Homelessness has intensified steadily all over the country, and, as with the insane proliferation of gun violence, because the most obvious corrective responses are off limits ideologically, officials respond mainly with bromides and measures punishing people who embody the problem, and even those who would attempt to alleviate their burden can be brought to accept punitive measures as the best realistic possibility for all, including the victims. Restrictions on feeding homeless people, or “food sharing,” have been around since well before COVID but have risen in public awareness more recently as homelessness has become more visible. Last July, three New Orleans city councilors – all black, but does anyone really believe anymore that that means anything? – floated a copycat version of Houston’s odious don’t feed the homeless ordinance for New Orleans. The Council tabled their version of the ordinance after considerable public criticism.

Eugene Green, one of the three sponsors of the New Orleans ordinance, in his non-response to critics on the Nextdoor platform, referred, oh so carefully and respectfully, to “those who are unhoused” while defending the clearly punitive proposal as not discriminatory but intended to address a “public health concern.” It is also instructive that he attempted to turn around criticism of elected officials’ failure to take up any of a panoply of measures that could prevent homelessness to catechize critics about volunteering because “Volunteers motivated by certain causes play a much more important role at times than does government.” I assume he meant this only as a knee-jerk comeback; even so, it’s significant that he didn’t recognize that his puerile move admits abdication of his responsibility as an elected official to promote the general welfare of New Orleanians.

Of course, similarly punitive, fundamentally racializing interventions have been couched partly in a language of public health concern since the field’s Victorian origins, up to and including eugenicists’ racial hygiene campaigns and the Nazis’ original euthanasia program. Suppressing people “for their own good,” moreover, is a trope as old as the ruling classes’ needs to manage hegemony – just think of John C. Calhoun’s felicitous discovery that slavery was indeed a “positive good” for all concerned.

The history of another of the sponsors connects all the dots. Oliver Thomas, who currently represents the blackest of the city’s five council districts, threw himself into the fight against the homeless scourge in a “hands-on” way, personally rousting miscreants from a key intersection in his district. In an earlier electoral career, Thomas, six months after Hurricane Katrina, in response to protests that displaced poor people were not being helped to return to the city, complained that government agencies and programs had “pampered” the black poor and infamously declared, “We don’t need soap opera watchers now.”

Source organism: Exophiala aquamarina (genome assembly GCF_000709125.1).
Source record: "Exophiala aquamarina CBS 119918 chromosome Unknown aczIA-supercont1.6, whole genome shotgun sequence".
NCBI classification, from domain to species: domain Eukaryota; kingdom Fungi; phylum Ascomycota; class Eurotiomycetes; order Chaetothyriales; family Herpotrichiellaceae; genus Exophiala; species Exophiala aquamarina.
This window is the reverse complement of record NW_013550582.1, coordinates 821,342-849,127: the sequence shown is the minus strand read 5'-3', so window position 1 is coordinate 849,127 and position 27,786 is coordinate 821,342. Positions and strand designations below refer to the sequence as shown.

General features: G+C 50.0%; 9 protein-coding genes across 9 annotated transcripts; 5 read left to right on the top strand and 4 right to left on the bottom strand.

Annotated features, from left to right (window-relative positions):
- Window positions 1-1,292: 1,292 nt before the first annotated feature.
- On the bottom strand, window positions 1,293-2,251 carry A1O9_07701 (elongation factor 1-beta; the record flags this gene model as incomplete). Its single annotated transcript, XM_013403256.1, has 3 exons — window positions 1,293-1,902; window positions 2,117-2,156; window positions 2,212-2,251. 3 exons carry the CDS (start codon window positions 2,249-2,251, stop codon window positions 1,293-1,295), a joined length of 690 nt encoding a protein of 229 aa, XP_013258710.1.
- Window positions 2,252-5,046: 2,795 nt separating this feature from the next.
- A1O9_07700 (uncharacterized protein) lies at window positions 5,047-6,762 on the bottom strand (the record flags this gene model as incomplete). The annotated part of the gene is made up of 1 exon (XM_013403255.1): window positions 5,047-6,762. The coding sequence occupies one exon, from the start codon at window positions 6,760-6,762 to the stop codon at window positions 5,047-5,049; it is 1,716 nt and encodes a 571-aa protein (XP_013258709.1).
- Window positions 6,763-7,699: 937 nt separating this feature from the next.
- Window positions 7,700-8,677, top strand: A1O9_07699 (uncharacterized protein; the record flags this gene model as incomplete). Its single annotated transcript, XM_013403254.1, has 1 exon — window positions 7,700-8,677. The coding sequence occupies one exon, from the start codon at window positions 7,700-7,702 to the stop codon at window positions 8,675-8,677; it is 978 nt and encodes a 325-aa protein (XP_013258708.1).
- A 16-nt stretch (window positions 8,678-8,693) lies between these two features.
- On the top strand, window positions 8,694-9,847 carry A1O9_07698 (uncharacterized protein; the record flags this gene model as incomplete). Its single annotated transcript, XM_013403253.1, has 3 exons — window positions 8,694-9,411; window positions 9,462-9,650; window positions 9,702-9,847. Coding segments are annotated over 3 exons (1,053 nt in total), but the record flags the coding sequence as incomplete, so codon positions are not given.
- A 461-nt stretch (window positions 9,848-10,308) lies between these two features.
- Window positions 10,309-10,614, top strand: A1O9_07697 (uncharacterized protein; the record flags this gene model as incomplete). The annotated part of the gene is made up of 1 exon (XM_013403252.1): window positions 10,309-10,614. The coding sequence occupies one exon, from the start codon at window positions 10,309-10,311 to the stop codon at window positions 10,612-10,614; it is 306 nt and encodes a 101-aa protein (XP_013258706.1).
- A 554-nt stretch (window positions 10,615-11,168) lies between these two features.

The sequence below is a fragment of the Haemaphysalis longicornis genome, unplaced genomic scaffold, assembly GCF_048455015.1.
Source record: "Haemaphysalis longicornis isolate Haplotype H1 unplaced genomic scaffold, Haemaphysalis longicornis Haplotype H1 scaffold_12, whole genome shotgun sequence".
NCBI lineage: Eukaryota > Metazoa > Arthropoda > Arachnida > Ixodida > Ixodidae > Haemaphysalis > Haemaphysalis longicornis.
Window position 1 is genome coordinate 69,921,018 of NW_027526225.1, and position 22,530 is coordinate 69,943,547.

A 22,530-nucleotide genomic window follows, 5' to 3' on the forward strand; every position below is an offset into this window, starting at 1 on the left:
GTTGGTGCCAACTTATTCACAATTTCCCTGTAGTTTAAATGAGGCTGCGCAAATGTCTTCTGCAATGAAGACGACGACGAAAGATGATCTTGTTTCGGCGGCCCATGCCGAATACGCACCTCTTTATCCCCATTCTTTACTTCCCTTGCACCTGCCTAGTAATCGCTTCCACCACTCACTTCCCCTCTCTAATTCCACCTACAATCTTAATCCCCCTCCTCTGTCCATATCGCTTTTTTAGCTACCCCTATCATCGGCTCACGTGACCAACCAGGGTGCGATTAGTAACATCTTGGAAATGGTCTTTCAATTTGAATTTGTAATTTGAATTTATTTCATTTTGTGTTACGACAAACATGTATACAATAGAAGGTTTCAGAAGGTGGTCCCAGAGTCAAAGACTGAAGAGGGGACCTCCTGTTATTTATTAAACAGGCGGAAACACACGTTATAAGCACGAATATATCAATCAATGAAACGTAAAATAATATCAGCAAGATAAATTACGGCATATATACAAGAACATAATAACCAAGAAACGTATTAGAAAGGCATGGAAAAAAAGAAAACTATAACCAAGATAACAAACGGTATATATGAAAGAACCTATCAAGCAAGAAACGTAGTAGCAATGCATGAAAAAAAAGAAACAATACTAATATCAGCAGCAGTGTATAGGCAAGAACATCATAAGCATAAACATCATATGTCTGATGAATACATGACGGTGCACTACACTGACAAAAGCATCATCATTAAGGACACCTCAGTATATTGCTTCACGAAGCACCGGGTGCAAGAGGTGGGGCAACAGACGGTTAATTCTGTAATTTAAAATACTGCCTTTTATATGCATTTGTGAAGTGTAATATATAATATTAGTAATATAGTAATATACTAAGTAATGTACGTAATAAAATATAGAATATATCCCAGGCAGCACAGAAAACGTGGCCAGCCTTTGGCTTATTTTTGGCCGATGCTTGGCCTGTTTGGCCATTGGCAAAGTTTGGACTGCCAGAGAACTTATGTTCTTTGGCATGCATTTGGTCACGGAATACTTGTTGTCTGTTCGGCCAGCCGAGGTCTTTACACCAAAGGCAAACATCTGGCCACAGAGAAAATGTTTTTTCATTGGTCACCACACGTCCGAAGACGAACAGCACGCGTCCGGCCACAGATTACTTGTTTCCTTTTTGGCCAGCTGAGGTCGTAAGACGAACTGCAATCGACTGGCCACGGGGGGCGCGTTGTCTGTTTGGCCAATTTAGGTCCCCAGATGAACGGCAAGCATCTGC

Prior to Katrina, Thomas represented one of the most racially mixed Council districts, which included in close proximity the St. Thomas low-income housing project and the toney Lower Garden District, that encompassed the rapidly upscaling Coliseum Square area. Like his predecessor in that seat (also black), Thomas had been centrally instrumental in the long-term campaign to cleanse the district of the St. Thomas project, which succeeded on his watch. And razing St. Thomas, as well as subsequent demolition of all the city’s remaining low-income housing projects after Katrina and other publicly supported neighborhood upgrading initiatives, contributed to the city’s ongoing affordable housing crisis, which, despite the plethora of victim-blaming just-so stories, is the foundation of homelessness.

Perhaps conveniently, the “vagrants” Thomas accosts at that intersection in a predominantly black, relatively affluent neighborhood are white. As he objects repeatedly to their presence on “public property,” one of them asks “We’re not the public?”

The substantive answer from Thomas and his co-sponsors, and from an alarming number of others around the country, both in government and not, is a resounding, “No!” This construction and demonization of homeless people is textbook scapegoating politics. We’ve seen it many times before directed at many other populations, and each instance seems to pose a uniquely perilous threat; so, no lessons are ever learned. Reprehensible as this assault on the most vulnerable people in the society is, what’s even more disturbing is that it’s now an element of a strategically deployed campaign by Trumpists and other reactionary political interests to foment an appearance of chaos in the society in order to set the stage for authoritarian rule and elimination of all social protections we’ve won during the last hundred years or more. Our only hope for avoiding that nightmarish outcome is to expose it for what it is – a right-wing capitalist class plot – and try to organize among the broad mass of working people to counter it. •


  1. The city of Grants Pass in southern Oregon has a population of approximately 38,000, and of that population, somewhere between 50 and 600 persons are unhoused. Whatever the exact number of unhoused persons, however, it exceeds the number of available shelter beds, requiring that at least some of them sleep on the streets or in parks. However, several provisions of the Grants Pass Municipal Code prohibit them from doing so. For more information, see

Adolph Reed, Jr. is professor emeritus of political science at the University of Pennsylvania and an organizer with the Debs-Jones-Douglass Institute’s Medicare for All-South Carolina initiative. His most recent books are The South: Jim Crow and Its Afterlives (Verso, 2022) and with Walter Benn Michaels, No Politics but Class Politics (ERIS, September 2022).